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REPORT OF THE OVERSIGHT COMMI77EE impairment (perhaps populations exposed to drugs with reproductive or developmen- tal toxicity, aging populations, or off- spring of women exposed to diethylstil- bestrol), to serve as test subjects for the initial assessment and validation of biologic markers. Include among high-exposure popula- tions those with special or unique occupa- tional exposures (e.g., agricultural groups). Encourage and support institutions in the development of sample banks, to speed the identification and validation of markers. Establish a task force to develop and coordinate strategy. LONG-TERM TISSUE AND CELL STORAGE FOR RETROSPECTIVE ANALYSIS Long-term tissue and cell storage for retrospective analysis of exposures to previously unknown environmental toxi- cants has been used successfully by sev- eral organizations, e.g., the American Type Culture Collection and the Environ- mental Specimen Bank Program managed by the National Institutes of Standards and Technology. The oversight committee reviewed avail- able information on long-term tissue stor- age but found that national programs in this area are limited and inconsistent. The subcommittee on reproductive and de- velopmental markers also attempted to identify national storage programs for tissues from the reproductive tract; ex- cept for a few recently established sperm and ovary storage banks, no consistent programs were found. Some hospitals and medical research centers have attempted to store placenta; however, the protocols for storage are not developed sufficiently to make the tissue samples generally useful in reproductive markers research. The oversight committee and the subcom- mittee recognize that many difficulties are associated with long-term tissue ar- chiving. For example, establishing a standard protocol and training personnel to use it for collection and storage of samples is not easy to accomplish, nor can 29 adherence to a protocol be ensured easily. Collecting samples under sterile condi- tions; storing tissues in sterile, metal- free containers; and proper freezing (usu- ally at the temperature of liquid nitro- gen) upon collection and during storage are vital for preserving the cell and tis- sue integrity necessary for reliable fu- ture chemical analyses. In addition, space considerations and stable institu- tional commitment are necessary for the success of any banking program. The Na- tional Research Council's Committee on National Monitoring of Human Tissues, which is reviewing the EPA's National Hu- man Monitoring Program (an adipose tissue bank), is considering how many of these difficulties affect the collection, and ultimate analysis of archived tissues. Fixed and imbedded tissues generally are retained after toxicological studies are completed and might have some applica- tion in future biological markers re- search. Their use has been very limited because the processes of fixing and imbed- ding produce changes in the molecular con- stituents. However, recent developments in molecular biological techniques, in- cluding the polymerase chain reaction, show promise in detecting alterations in DNA and RNA in archival formaldehyde-fixed paraffin imbedded tissues (Burmer and Loeb, in press). In addition, antibodies to certain constituents also might work on aldehyde-fixed specimens. USE OF BIOLOGIC MARKERS IN REPRODUCTIVE AND DEVELOPMENTAL TOXICOLOGY With the above general description of the concepts and definitions of biologic markers as background, the remainder of this report will focus on the use of biolog- ic markers in reproductive and neurodevel- opmental toxicology. Hypothetical exam- ples of the utility of biologic markers follow. These are meant to be instructive and do not represent the limits of utility of biologic markers in reproductive or developmental toxicology.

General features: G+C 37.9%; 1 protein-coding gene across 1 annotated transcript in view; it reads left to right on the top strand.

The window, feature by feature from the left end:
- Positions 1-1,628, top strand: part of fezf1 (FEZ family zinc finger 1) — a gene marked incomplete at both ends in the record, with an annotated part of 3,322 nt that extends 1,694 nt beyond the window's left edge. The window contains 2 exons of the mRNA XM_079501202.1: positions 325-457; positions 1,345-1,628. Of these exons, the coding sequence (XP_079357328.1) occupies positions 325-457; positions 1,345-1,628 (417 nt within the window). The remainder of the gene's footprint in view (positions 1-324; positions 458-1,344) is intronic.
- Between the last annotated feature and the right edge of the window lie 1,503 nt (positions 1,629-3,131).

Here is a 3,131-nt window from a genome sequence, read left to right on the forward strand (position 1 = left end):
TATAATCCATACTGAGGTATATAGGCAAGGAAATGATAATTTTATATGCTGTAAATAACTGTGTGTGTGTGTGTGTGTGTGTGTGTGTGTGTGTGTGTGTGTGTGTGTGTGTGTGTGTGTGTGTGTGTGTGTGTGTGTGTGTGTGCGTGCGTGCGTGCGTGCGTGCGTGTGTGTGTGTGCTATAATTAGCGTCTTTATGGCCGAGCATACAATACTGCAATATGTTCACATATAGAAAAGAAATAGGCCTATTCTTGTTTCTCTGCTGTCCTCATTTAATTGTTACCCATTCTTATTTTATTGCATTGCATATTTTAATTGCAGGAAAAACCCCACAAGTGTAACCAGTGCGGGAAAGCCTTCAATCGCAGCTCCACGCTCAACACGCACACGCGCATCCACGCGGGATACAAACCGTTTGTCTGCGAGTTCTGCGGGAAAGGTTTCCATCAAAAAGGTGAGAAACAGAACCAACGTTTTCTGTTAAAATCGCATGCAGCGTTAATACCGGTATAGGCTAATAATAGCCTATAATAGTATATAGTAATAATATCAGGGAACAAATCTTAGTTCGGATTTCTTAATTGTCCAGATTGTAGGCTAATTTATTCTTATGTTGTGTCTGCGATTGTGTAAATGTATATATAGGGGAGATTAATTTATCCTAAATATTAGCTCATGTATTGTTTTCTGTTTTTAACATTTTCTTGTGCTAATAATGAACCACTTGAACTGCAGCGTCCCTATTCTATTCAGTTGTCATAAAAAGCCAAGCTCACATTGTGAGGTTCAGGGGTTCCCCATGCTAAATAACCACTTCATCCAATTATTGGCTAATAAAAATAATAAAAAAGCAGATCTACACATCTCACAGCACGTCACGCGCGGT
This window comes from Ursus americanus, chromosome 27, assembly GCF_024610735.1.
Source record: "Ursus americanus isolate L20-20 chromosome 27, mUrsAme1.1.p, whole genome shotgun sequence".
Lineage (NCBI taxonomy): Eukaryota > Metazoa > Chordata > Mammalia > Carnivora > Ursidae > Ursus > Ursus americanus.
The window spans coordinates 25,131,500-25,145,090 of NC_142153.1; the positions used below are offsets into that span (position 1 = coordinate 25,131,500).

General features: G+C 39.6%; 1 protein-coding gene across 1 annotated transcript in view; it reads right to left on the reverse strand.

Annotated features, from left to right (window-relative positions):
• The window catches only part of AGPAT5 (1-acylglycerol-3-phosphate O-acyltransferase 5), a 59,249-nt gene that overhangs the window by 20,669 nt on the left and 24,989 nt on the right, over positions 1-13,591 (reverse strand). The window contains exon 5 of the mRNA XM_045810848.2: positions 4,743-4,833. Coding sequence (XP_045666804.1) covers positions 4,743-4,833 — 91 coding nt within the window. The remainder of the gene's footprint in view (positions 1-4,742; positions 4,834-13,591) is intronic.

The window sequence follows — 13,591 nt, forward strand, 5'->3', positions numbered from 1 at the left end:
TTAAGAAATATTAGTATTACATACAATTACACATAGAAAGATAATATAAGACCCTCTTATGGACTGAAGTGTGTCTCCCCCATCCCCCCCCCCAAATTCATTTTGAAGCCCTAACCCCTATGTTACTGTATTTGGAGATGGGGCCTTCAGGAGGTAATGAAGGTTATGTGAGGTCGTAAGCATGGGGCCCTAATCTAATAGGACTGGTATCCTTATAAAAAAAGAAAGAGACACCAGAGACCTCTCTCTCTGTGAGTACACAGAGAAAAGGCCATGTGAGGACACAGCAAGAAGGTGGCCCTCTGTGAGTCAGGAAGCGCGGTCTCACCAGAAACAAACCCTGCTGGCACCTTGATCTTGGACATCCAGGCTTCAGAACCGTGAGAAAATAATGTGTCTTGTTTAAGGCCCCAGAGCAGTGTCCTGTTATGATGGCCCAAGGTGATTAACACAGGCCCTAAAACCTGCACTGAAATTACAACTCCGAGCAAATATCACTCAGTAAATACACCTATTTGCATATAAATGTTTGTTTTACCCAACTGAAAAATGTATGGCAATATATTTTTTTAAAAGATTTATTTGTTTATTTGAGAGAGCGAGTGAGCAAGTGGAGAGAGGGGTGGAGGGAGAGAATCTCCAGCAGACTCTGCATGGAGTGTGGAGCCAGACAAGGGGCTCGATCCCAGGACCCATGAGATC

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30 Studies of Male Reproductive Toxicants Consider as a male reproductive toxicant a metal that' is used in an industrial proc- ess and emitted into the air (Fig. 1-2~. Assuming that uptake occurs by inhalation and ingestion (i.e., via the mucociliary elevator), biologic markers of internal dose can include sputum, blood, urine, sperm, and semen concentrations of the metal or its metabolites. For some metals, it might be possible, with noninvasive monitoring techniques, to measure the amount of metal in tissues, such as bone or testis. The biologic effects of the metal on male reproductive function might be measured on the basis of testicular volume (e.g., testicular swelling or shrinkage), circulating concentrations of protein or steroid hormones, altera- tions in sperm morphology or function, alterations in male reproductive behav- ior, changes in fertility and increased heritable mutations. Studies of Female Reproductive Toxicants Consider that a small-molecule organic compound is suspected as a female reproduc- tive toxicant (Fig. 1-3), and exposure is through ingestion (drinking water), skin (bathing and swimming), and inhala- tion (water droplets). Biologic markers of internal dose can include blood and urinary concentrations of the parent compound or metabolites. Measurements of exhaled parent compound or metabolites might also be of value. More invasive pro- cedures will be required to determine the concentrations of the xenobiotic or its metabolites in adipose tissue or fol- licular fluid. The biologic effects of the exposure could include alterations in the mean concentration or pulse fre- quency or amplitude of circulating steroid or protein hormones. Functional altera- tions in the female reproductive system might be reflected in menstrual irregular- ity, a change in ovulatory frequency, and a decrease in fecundity. BIOLOGIC MARKERS Studies of Pregnancy Toxicants Assume that an inorganic metal that is found in air, water, and some foods is a putative pregnancy toxicant (Fig. 1-4) External exposure occurs through air, water ingestion and contact, and dietary practices or preferences. The dose to a pregnant woman is the sum of inhaled, in- gested, and transdermal uptake. Individu- al variables that alter the dose include respiratory rate and volume, water and food ingestion, and contact with contami- nated water. Some of these factors can vary considerably In pregnancy. For example, minute volume increases by approximately 40% and blood flow to the skin increases by as much as a factor of 6 during pregnancy. Biologic markers of internal dose might include maternal and fetal blood concen- trations, amounts excreted by the mother in urine and feces, and concentrations in maternal or fetal tissues, including placenta. It might be possible to monitor for some metals in the target tissue with noninvasive techniques such as neutron activation or magnetic resonance imaging. If the metal is toxic to placental func- tion, the concentration of placental ster- oid or protein hormones in maternal serum or the rate of their excretion in maternal urine could change in response to placental concentration of the metal. The biologic effects of exposure either before or during pregnancy might include alterations in placental function, such as transport of gases, carbohydrates, amino acids, or other essential nutrients from maternal to fetal circulation. Alteration in pla- cental transport might impair fetal growth and later functional development or functional capacity of the child or adult. Exposure early in gestation might lead to fetal malformation, fetal death, or spontaneous abortion. Studies of Neurodevelopmental Toxicants Assume that an organometallic compound found as a contaminant in food is a putative developmental toxicant (Fig. 1-~. Ex- posure of an infant or child is determined by dietary practices, amounts of contami-